In Introducing the New Sexuality Studies 4th Edition, released June 2022.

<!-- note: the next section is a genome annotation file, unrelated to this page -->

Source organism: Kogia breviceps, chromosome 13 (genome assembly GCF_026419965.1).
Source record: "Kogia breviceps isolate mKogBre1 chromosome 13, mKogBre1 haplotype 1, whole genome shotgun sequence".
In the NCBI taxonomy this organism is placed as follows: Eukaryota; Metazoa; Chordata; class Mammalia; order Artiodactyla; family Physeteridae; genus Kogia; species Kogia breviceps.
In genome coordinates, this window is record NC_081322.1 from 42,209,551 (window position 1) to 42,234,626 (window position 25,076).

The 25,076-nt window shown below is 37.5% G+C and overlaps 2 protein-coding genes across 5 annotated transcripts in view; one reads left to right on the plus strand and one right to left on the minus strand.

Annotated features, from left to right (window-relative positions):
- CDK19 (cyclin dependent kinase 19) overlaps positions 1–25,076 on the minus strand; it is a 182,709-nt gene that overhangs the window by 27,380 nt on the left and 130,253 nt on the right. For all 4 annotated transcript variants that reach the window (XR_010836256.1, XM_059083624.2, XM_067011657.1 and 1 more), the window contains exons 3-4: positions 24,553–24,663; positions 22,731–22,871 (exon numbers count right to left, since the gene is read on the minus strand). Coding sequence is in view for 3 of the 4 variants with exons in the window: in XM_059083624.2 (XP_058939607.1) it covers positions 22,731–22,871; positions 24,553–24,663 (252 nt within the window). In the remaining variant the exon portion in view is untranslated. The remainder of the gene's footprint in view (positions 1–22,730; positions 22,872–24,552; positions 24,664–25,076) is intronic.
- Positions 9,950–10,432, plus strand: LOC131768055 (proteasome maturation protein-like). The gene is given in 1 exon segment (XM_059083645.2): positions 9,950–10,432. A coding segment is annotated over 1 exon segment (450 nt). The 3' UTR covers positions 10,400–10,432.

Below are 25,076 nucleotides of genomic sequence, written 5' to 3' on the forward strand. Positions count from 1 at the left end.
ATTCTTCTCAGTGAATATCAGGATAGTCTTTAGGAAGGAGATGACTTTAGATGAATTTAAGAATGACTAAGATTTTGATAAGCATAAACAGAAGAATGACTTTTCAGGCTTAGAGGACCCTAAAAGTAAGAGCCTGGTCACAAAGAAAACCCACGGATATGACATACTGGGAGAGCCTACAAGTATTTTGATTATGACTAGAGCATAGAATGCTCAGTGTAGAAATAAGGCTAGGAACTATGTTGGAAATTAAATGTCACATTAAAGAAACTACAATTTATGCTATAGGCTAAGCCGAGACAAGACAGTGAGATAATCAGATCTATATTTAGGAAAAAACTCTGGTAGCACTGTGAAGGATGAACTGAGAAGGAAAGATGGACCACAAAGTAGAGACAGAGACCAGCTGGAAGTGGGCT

“Gay bars are iconic in part because they are the most common and accessible LGBTQ+ places, but they are in decline. About one third of gay bars closed in the 2010s, but new ones continued to open to serve their communities as one of the very few places where LGBTQ+ people can reliably encounter each other in public. Bars provide drinks, to be sure, but they are also social spaces, performance stages, sites of memory and commemoration, and instigators of local activism. This chapter describes gay bars in their diversity: as lone “outposts” of LGBTQ+ culture in small cities that serve broad regions, as bar districts that anchor gay neighborhoods, and as homes to subgroups of the broader LGBTQ+ community, which includes lesbian bars and LGBTQ+ bars that serve kink communities and/or people of color. This chapter reviews gay bars’ historic importance, longstanding critiques of bars as core institutions of LGBTQ+ life, and how gay bars, lesbian bars, and queer bars are changing to meet the challenges posed by increasing LGBTQ+ social acceptance and the rise of virtual socializing.”